Blog opening written by Marcus Stein – former middle/high school school teacher and current Teacher Success Champion at Kami.
I didn’t discover the significance and importance of Black History Month until I became a teacher.
This is in large part because most of my Black History Month experiences involved me playing the role of Langston Hughes in the community Black History Month program. One year, my school changed it up and assigned me Thurgood Marshall, and all I remembered was the wig and beard. It was simply a yearly ritual- all the outspoken black kids pretty much had to participate in the yearly Black History Month program.
It wasn’t until I became the deliverer of information (a teacher) that I realized exactly why it was important for me and my classmates to study and educate others about significant moments in Black history.
As a teacher, my job was to deliver instruction to kids – using curricular materials… But those materials—the literature, science books, historical documents, and many other resources—were mostly created and curated by non-African Americans.
“In fact, in 2016, Black, Latinx, and Native authors combined wrote just 6% of new children’s books published.” – LEEANDLOWBOOKS
Thus, in order for learners to have a thorough understanding of the Black American experience, schools host assemblies like an annual Black history program.
Once I became a teacher and served on the organization side of the Black history program, I made it a point to explain to my students of all races that the BHM program was NOT just another moment to get out of class. It’s an opportunity to learn that the Black experience was more than slavery and segregation.
And with an open mind, a BHM program can:
- Raise awareness about lesser know, prominent Black figures
- Provide Black perspectives about American history
- Inspire innovation and creativity in underrepresented students
And now, rather than dreading the moment when I’m asked to play Langston Hughes, I get excited. Because I know that I have the potential to appreciate and understand the Black experience in America.
The Do’s and Don’ts
As vital as these lessons can be, Black History Month deserves so much more than a few documentaries and an art project. Here are a few ways you can up the impact of your lessons, and avoid perpetuating any stereotypes.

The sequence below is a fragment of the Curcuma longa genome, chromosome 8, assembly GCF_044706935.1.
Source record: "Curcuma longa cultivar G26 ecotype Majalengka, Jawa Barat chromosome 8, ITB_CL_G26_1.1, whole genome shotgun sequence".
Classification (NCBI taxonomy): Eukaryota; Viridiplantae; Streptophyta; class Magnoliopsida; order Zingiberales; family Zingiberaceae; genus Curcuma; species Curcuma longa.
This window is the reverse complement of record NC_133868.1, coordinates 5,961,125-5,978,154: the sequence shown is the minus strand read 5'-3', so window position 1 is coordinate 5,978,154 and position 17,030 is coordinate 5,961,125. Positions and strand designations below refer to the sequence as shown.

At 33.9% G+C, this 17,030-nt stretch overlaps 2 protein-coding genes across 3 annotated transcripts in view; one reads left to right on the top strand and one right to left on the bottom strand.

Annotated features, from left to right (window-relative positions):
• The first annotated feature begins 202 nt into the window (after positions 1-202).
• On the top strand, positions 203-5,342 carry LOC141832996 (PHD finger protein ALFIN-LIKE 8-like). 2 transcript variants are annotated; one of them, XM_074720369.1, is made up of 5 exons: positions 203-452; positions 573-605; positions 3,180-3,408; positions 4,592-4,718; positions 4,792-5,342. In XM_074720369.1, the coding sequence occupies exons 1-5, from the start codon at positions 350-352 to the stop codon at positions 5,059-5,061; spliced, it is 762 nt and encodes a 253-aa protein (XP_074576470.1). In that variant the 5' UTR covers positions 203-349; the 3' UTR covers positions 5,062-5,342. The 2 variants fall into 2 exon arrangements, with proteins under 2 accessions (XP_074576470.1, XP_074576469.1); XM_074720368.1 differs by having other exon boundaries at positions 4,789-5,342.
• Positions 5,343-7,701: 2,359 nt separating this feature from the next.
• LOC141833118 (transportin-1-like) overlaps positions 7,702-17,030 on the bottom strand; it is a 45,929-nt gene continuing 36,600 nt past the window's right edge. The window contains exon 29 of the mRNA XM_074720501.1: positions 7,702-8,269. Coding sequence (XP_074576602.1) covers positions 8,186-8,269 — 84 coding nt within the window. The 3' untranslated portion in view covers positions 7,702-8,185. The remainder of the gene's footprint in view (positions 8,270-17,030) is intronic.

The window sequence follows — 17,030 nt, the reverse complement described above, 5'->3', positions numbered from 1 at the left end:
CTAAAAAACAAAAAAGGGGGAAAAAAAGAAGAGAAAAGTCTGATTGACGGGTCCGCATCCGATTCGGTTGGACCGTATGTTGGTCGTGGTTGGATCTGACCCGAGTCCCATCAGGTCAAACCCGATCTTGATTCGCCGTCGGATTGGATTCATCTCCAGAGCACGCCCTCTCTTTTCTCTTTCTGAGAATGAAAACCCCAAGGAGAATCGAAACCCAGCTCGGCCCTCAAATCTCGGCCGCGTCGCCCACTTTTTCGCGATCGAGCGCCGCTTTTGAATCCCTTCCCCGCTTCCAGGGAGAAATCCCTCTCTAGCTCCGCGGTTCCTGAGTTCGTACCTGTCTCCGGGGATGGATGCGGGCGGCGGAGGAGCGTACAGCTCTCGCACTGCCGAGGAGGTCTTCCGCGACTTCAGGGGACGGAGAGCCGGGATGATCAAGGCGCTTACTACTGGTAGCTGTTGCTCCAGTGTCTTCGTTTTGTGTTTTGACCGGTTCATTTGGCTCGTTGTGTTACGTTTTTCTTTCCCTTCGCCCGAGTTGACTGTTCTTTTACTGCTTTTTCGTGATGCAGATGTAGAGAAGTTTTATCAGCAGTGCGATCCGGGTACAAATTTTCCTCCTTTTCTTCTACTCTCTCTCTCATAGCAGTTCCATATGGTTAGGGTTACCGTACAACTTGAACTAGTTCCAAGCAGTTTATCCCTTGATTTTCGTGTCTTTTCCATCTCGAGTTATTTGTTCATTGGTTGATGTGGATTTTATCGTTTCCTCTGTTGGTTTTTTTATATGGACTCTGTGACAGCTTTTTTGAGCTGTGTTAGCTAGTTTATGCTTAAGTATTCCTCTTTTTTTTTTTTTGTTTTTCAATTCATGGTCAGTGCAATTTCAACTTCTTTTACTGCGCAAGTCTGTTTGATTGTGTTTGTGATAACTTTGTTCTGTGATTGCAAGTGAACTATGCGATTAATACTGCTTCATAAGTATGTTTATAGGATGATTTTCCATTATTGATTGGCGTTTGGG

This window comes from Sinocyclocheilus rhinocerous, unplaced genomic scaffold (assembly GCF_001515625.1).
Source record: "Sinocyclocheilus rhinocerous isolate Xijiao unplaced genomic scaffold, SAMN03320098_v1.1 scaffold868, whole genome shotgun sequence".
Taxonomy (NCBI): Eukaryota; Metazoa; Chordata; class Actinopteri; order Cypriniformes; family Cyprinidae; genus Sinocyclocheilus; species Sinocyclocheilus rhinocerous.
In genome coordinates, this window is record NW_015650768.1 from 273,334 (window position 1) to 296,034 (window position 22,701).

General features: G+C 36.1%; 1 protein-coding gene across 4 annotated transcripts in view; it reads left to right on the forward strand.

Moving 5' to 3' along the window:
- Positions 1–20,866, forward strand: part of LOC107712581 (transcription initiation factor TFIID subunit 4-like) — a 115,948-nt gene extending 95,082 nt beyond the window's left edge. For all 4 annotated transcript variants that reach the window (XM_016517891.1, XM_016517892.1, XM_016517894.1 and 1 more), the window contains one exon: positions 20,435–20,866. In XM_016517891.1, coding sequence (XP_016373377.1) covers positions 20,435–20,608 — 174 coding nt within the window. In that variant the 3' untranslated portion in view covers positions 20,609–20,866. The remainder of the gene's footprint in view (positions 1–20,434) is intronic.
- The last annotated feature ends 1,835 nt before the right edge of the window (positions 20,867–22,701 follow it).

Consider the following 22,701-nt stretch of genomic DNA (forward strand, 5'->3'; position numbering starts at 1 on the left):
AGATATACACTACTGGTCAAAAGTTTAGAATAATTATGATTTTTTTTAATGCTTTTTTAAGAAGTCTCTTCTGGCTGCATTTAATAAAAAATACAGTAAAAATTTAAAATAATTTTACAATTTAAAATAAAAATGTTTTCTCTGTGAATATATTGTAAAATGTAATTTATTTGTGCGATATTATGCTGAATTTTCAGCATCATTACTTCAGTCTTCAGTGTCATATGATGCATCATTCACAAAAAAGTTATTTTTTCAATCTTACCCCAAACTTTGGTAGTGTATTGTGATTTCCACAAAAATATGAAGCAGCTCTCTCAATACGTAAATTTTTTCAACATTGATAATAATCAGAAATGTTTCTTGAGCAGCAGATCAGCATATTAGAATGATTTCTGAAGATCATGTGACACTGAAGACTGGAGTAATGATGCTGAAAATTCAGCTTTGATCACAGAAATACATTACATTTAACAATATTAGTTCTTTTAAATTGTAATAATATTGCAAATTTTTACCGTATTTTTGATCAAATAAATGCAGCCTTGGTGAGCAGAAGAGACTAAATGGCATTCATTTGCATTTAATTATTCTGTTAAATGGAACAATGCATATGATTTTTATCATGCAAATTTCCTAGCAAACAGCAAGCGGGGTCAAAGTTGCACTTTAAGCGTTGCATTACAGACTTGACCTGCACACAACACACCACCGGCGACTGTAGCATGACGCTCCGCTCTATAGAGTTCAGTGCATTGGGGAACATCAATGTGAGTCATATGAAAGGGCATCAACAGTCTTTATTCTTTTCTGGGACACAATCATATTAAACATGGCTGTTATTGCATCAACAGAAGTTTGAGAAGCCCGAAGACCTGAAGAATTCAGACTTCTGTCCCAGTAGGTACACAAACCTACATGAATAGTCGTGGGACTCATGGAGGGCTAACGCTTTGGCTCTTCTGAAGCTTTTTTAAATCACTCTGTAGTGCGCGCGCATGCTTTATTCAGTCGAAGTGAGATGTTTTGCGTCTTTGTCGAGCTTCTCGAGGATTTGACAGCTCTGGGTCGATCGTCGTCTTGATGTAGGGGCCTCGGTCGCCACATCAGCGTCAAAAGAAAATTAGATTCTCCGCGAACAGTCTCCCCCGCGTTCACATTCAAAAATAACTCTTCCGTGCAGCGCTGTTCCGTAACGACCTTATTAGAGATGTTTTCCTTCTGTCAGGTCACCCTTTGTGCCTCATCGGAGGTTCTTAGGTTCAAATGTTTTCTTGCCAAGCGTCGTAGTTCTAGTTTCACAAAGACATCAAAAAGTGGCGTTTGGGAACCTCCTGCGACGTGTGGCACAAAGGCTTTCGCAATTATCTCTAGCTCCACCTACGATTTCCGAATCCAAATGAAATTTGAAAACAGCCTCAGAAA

Include Black history outside of BHM
Use Black History Month to dig deeper into history and make connections with the past.
Your own research
To understand Black history, you need to look past a few textbooks that probably weren’t written by African American authors. Explore a varied range of resources and be open to learning along the way.
Reinforce “Black” history as American history
Black history is relevant to all students no matter their background. Make sure this is understood through the lessons you teach. This can be done by connecting issues in the past to those still happening today. Making your subject personal will help get your point across a lot clearer.
Separate Black history from “normal” lessons
Pausing your regular curriculum to teach a Black history lesson further marginalizes the subject and reinforces the idea that what you’re teaching isn’t as important as the “normal” curriculum.
Focus on the superficial
It’s great to celebrate Black music, food, or fashion, but be careful not to fall into highlighting stereotypes rather than the culture or history. Be sure to explore the social and political context behind what we know, that allowed Black culture to establish itself the way it has.
Shy away from the controversial
Avoiding sensitive or unresolved subjects invalidates real-life experiences – share these stories and racial realities in developmentally appropriate ways.
Think you’re not qualified
You don’t need to be a person of color to discuss race, but you do need to be comfortable and confident before you start. Build your knowledge about each topic and have open communication with educators of color for support and feedback.
Where to start
There are plenty of appropriate resources online to get you started, like this collection from the BBC, or these from Lesson Planet. But always do your own research, ask for feedback from Black peers, and don’t forget to have fun – your approach and goals for these lessons should be no different to any other, and students should always leave full of insight and wanting more!